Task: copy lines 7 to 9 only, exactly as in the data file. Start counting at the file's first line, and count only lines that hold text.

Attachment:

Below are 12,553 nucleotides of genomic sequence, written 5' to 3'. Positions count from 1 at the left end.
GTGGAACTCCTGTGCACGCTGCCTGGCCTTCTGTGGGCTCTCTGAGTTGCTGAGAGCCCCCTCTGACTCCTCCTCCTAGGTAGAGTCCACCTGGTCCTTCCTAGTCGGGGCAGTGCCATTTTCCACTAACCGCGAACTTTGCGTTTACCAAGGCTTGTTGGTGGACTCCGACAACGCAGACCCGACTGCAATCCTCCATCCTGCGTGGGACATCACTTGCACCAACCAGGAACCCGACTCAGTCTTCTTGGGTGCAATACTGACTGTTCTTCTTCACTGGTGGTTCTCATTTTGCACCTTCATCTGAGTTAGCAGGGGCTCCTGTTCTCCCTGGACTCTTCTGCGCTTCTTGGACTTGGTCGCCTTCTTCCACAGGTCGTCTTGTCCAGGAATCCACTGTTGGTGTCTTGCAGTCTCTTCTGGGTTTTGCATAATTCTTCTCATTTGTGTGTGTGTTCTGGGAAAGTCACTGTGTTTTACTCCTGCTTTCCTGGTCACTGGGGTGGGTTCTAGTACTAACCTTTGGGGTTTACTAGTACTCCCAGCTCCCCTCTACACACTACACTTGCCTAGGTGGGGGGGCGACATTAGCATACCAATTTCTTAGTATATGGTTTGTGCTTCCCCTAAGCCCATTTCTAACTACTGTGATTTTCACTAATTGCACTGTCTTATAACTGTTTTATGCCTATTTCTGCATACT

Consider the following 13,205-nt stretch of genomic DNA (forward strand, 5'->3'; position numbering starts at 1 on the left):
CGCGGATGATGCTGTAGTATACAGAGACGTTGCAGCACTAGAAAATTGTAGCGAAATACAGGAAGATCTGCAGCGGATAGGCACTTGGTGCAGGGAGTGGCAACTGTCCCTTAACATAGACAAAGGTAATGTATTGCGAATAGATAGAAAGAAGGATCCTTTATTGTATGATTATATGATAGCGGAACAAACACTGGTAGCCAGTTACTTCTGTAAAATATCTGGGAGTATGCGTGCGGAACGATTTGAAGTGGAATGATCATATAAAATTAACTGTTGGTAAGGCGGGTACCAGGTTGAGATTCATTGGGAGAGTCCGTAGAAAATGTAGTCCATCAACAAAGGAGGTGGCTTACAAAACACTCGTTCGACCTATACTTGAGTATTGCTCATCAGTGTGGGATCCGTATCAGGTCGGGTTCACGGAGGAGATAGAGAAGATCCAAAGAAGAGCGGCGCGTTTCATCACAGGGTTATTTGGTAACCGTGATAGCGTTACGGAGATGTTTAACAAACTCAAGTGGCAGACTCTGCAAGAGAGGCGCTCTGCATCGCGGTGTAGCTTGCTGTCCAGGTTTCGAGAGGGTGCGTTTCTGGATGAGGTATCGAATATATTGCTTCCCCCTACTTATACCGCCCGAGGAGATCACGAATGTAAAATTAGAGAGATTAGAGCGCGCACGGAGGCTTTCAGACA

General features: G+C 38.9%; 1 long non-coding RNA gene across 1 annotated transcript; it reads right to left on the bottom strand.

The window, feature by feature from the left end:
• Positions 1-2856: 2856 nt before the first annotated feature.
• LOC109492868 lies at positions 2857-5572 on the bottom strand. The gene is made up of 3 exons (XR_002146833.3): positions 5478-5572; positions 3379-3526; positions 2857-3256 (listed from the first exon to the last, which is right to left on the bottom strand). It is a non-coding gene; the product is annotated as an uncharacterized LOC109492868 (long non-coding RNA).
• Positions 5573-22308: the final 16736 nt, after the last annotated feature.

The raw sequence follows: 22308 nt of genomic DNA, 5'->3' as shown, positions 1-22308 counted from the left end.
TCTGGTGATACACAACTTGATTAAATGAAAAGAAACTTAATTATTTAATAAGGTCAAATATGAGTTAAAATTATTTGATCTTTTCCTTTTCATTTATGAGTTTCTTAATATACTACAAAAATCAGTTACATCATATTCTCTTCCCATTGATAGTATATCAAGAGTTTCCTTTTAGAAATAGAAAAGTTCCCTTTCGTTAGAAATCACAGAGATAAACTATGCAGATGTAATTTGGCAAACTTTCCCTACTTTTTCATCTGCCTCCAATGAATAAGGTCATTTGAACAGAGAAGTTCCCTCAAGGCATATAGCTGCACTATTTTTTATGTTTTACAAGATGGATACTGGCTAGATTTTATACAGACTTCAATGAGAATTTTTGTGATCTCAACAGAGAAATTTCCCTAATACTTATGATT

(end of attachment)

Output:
• Positions 1-2856: 2856 nt before the first annotated feature.
• LOC109492868 lies at positions 2857-5572 on the bottom strand. The gene is made up of 3 exons (XR_002146833.3): positions 5478-5572; positions 3379-3526; positions 2857-3256 (listed from the first exon to the last, which is right to left on the bottom strand). It is a non-coding gene; the product is annotated as an uncharacterized LOC109492868 (long non-coding RNA).
• Positions 5573-22308: the final 16736 nt, after the last annotated feature.